The estimated means of level and slope factors agree, but the curvature factor means differ in magnitude and sign.

The unobserved level, slope, and curvature factors (latent states) of the Diebold-Li model are integral to forecasting the evolution of future yield curves. In this part of the example, you examine the states inferred from each estimation method.

In the two-step estimation method, the latent states are the regression coefficients estimated in the OLS step.

In the SSM method, the `smooth`

function implements backward smoothing of the Kalman filter algorithm: for $\mathit{t}=1,...,\mathit{T}$, the smoothed states are

$$E({x}_{t}|{y}_{T},...,{y}_{1}).$$

The SSM framework accounts for offset adjustments to the observed yields during estimation, as specified in the parameter-to-matrix mapping function. Specifically, the mapping function deflates the original observations, and therefore the `estimate`

function works with the offset-adjusted yields $${\underset{}{\overset{\sim}{y}}}_{t}={y}_{t}-\Lambda \mu $$ instead of the original yields ${\mathit{y}}_{\mathit{t}}$. The estimated SSM `EstMdlSSM`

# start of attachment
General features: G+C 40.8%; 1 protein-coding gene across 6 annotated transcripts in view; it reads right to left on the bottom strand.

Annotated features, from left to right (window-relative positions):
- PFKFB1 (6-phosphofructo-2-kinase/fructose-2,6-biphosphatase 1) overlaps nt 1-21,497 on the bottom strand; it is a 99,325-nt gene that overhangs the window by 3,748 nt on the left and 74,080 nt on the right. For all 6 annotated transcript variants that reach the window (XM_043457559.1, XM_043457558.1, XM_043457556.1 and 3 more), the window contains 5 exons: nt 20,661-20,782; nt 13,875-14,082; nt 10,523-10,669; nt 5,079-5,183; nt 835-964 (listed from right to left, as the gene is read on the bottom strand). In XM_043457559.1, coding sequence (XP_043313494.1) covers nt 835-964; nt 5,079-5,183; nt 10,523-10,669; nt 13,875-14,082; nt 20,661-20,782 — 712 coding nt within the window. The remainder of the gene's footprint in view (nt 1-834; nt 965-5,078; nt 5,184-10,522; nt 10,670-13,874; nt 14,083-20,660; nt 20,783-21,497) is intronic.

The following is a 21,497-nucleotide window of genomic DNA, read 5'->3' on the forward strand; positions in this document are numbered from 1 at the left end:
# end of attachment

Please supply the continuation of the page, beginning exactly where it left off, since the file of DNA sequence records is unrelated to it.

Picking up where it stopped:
does not store data, and therefore it is agnostic of any adjustments made to the original yields. Therefore, when you call other SSM functions, such as `filter`

or `smooth`

, you must properly account for any offsets or a regression component associated with predictors that you include in the observation equation.

Infer the latent factors, while properly accounting for offsets, by following this procedure:

Deflate ${\mathit{y}}_{\mathit{t}}$ by subtracting the intercept associated with the estimated offset $$C\mu =\Lambda \mu $$. This action compensates for the offset adjustment that occurred during estimation.

Pass the estimated SSM

`EstMdlSSM`

and the deflated yields $\stackrel{\sim}{\text{\hspace{0.17em}}\mathit{y}{\text{\hspace{0.17em}}}_{\mathit{t}}}$ to`smooth`

. The resulting smoothed state estimates correspond to the deflated yields.Adjust the deflated, smoothed state estimates by adding the estimated mean $$\mu $$ to the factors. This action results in estimates of the unadjusted latent factors.

intercept = EstMdlSSM.C*mu'; DeflatedYields = Yields - intercept'; DeflatedStates = smooth(EstMdlSSM,DeflatedYields); EstimatedStates = DeflatedStates + mu;

Plot the individual level, slope, and curvature factors derived from the two-step estimation method and the SSM fit to compare the estimates.